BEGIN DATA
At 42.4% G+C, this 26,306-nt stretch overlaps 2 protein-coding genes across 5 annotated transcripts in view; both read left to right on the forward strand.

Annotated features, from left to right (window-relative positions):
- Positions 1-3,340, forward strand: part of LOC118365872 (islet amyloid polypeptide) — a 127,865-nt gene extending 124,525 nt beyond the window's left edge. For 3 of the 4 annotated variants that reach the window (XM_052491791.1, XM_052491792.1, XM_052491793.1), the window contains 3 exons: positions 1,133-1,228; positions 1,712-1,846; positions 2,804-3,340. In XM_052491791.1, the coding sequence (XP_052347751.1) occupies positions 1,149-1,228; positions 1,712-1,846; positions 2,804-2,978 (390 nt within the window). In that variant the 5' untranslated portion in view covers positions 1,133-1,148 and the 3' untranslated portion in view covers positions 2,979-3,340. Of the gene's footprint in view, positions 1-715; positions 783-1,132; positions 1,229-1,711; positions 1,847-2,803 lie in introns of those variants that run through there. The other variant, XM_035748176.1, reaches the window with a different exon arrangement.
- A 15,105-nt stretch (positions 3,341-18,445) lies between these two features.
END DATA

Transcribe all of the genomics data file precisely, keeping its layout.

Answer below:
At 42.4% G+C, this 26,306-nt stretch overlaps 2 protein-coding genes across 5 annotated transcripts in view; both read left to right on the forward strand.

Annotated features, from left to right (window-relative positions):
- Positions 1-3,340, forward strand: part of LOC118365872 (islet amyloid polypeptide) — a 127,865-nt gene extending 124,525 nt beyond the window's left edge. For 3 of the 4 annotated variants that reach the window (XM_052491791.1, XM_052491792.1, XM_052491793.1), the window contains 3 exons: positions 1,133-1,228; positions 1,712-1,846; positions 2,804-3,340. In XM_052491791.1, the coding sequence (XP_052347751.1) occupies positions 1,149-1,228; positions 1,712-1,846; positions 2,804-2,978 (390 nt within the window). In that variant the 5' untranslated portion in view covers positions 1,133-1,148 and the 3' untranslated portion in view covers positions 2,979-3,340. Of the gene's footprint in view, positions 1-715; positions 783-1,132; positions 1,229-1,711; positions 1,847-2,803 lie in introns of those variants that run through there. The other variant, XM_035748176.1, reaches the window with a different exon arrangement.
- A 15,105-nt stretch (positions 3,341-18,445) lies between these two features.